Pentobarbital Sedation Increases Genioglossus Respiratory Activity in Sleeping Rats

Magdy Younes, Eileen Park, Richard L. Horner
2007 Sleep  
Objective: To determine whether certain sedatives may, by increasing arousal threshold, allow pharyngeal dilator muscle activity to increase more in response to chemical stimuli before arousal occurs. Design, Participants and Interventions: Thirteen chronically instrumented rats were studied during sleep following injections of placebo or sedating doses of pentobarbital (10mg/kg). Intermittently, inspired CO 2 was increased gradually until arousal occurred. Measurements and Results: Maximum
more » ... oglossus activity reached before arousal was higher with pentobarbital than placebo (34.5 ± 24.3 vs 3.7 ± 2.9mV; P<0.001) for 2 reasons. First, genioglossus activity was greater during undisturbed sleep before CO 2 was applied (23.3 ± 15.3 vs 2.5 ± 1.5 mV, P<0.001). When sleep periods were long, a ramp-like increase in genioglossus activity (GG-Ramp) began and progressed until arousal. GG-Ramps developed with both placebo and pentobarbital but reached higher levels with pentobarbital due to longer sleep periods and faster increase in genioglossus activity during the ramp. GG-Ramps began when diaphragm activity was lowest and progressed despite unchanged diaphragm activity. Second, as hypothesized, the increase in genioglossus activity with CO 2 before arousal was greater than with placebo (11.2 ± 2.5 vs 1.2 ± 2.5mV; P<0.05) due to increased arousal threshold. In 27 of 126 CO 2 challenges delivered while GG-Ramps were in progress, genioglossus activity paradoxically decreased despite increased diaphragmatic activity. These negative responses occurred randomly in 7 of 13 rats. Conclusions: In rats: 1) Sedatives may allow genioglossus activity to reach higher levels during sleep. 2) A time-dependent increase in genioglossus activity occurs during undisturbed sleep that is unrelated to chemical drive. 3) Transient hypercapnia may elicit inhibition of genioglossus activity under currently unidentified circumstances.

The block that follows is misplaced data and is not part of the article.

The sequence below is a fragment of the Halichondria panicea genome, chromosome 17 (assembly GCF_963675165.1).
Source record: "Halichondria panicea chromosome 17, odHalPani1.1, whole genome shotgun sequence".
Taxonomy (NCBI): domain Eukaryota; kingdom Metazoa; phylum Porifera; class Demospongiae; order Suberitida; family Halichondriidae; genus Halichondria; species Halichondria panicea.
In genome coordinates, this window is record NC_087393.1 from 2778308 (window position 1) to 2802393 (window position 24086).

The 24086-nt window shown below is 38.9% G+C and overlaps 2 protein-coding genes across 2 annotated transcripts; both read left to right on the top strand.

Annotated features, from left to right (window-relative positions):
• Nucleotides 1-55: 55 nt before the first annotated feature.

doi:10.1093/sleep/30.4.478 pmid:17520792 fatcat:ttvrvhxd2bfslaqe6qw6m5ge4y